Generic Database Cost Models for Hierarchical Memory Systems

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One Author: Stefan Manegold


A query is given to a query optimiser, which must choose the best algorithms and corresponding implementations to execute the query. These choices are based on the physical costs of the implementations. The paper outlines a method for the calculation of the cost of a query, by giving a cost analysis of the various relational operators, and showing how these cost functions can be combined to build up a query.

Memory and its Cost of Useage[edit]

With the current speed of CPUs, a significant length of time must elapse between requesting and receiving data from the various caches, and this time is now especially long when requesting data from the main memory. Hence main memory plays a significant part in the cost of an operation. This is especially so with main memory databases.

Memory is seen as separated in a hierarchy, starting from the L1 cache on the CPU, ending at main memory.

The higher in the memory hierarchy, the cheaper it is to request data. The main cost in requesting data from the caches is when a cache miss occurs. That is, when a given logical address is not associated to some data in a cache. This data must then be requested from main memory, taking a certain length of time which is longer than if the data had been present in the cache.

How the Cache Works[edit]

Data in a cache is stored in lines. That is, data at a given address is transferred from the main memory to a cache along with data subsequent to it, the total size of the data equal to a single line. The hope is that subsequent requests to data will be inside this line.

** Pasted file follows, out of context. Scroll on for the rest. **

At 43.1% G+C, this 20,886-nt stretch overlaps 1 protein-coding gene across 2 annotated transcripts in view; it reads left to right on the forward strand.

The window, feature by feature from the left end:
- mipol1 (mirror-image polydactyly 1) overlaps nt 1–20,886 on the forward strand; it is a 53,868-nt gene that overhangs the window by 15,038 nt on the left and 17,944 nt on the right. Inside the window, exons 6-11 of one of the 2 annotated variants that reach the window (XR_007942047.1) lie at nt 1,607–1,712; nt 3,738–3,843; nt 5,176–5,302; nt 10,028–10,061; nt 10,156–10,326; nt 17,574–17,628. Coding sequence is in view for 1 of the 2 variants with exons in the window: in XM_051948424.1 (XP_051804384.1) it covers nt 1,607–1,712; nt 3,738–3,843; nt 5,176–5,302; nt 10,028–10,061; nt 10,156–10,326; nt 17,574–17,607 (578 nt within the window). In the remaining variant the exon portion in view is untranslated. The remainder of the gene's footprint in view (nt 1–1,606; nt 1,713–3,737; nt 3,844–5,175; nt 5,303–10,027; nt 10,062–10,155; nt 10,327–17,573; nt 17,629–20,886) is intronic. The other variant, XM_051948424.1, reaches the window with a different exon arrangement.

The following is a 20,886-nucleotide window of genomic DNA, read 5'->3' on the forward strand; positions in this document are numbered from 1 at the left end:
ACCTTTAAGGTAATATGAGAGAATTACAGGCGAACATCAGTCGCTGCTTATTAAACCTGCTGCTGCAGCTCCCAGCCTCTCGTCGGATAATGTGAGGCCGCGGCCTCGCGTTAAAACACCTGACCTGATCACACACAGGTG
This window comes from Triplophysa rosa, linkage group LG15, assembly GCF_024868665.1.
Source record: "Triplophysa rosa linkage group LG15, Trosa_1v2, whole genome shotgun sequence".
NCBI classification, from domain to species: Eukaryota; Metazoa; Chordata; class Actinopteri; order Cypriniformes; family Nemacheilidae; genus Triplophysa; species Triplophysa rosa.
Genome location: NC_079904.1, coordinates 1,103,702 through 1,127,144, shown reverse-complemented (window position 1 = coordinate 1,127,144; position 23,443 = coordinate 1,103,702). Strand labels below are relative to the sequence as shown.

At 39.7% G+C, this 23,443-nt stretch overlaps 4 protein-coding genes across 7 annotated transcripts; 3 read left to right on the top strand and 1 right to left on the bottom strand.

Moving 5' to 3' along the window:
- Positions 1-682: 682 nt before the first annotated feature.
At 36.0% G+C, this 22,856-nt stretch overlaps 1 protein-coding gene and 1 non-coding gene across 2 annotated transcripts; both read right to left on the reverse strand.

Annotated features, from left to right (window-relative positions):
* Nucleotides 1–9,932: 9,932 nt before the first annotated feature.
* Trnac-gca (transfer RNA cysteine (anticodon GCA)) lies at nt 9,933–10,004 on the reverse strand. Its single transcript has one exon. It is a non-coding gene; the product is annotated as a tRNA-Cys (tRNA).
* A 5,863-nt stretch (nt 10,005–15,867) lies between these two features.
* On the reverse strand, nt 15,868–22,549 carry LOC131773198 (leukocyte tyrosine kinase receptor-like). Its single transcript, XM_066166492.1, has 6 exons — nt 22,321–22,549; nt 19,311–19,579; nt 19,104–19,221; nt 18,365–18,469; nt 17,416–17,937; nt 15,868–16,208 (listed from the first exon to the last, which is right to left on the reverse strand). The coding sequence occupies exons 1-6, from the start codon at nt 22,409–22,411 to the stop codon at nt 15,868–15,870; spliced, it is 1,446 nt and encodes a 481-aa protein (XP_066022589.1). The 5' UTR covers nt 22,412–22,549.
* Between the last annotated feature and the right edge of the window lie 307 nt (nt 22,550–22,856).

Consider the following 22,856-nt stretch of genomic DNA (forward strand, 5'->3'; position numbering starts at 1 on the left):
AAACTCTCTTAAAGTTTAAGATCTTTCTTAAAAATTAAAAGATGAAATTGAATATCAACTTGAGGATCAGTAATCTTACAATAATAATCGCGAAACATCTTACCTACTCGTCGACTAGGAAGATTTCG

Amount of data per unit time
Time to get one line

Bandwidth and latency vary based on whether requests are sequential or random.

Translation Lookaside Buffer (TLB)
Buffer translating logical addresses to memory addresses

Calculation of Cost[edit]

Predict the number and kinds of cache misses for all levels of memory. A cache miss is the main factor in the time that it takes to return data.


D is a set of "regions". A region consists of R.n, its size, and R.w, its width. This is analogous to a table, with n being the number of rows. Its measure is ||R||, which is the product of the size and width.
Access Patterns
Each relational operator, like select and join, has its own access pattern. Select can be seen as a single sequential traversal of the input data, followed by a single sequential traversal of the output data. A list of traversal patterns is provided by the paper, each taking as parameters at least a region R, along with the number of bytes of each data item which is to be used. This number of bytes corresponds to a certain field in a tuple.
Example Access Patterns
  1. single sequential traversal: s_tra(R[,u]), traverse each item of R in sequence
  2. single random traversal: r_tra(R[,u]), traverse each item of R exactly once
  3. interleaved multi-cursor access: divide into partitions which can possibly be traversed sequentially

Combining Access Patterns[edit]

Access patterns are combined to represent single operators.

Access patterns are executed either sequentially with (+), or concurrently with (.).

Example access pattern of select: s_tra(U) (.) s_tra(W)

Costs of the Access Patterns[edit]

A calculation of the costs of each pattern is provided, taking into account cache sizes and the width of regions in relation to line sizes.

Combination of the cost functions[edit]

Cost functions are combined either sequentially or concurrently. In the sequential case, one function may use the data that the first function used. This is accounted for.

In concurrent execution, two functions are competing for the same cache. The two functions will interfere with the operations in the cache of the other, resulting in a higher number of cache misses.

The concurrent execution of a pattern is modelled by its "footprint" F, which is the number of cache lines that it potentially revisits. Single sequential execution clearly does not revisit cache lines.


Is latency defined between one level to the next level only?

What is partitioning in this context?

Where do different cache levels come into the calculations?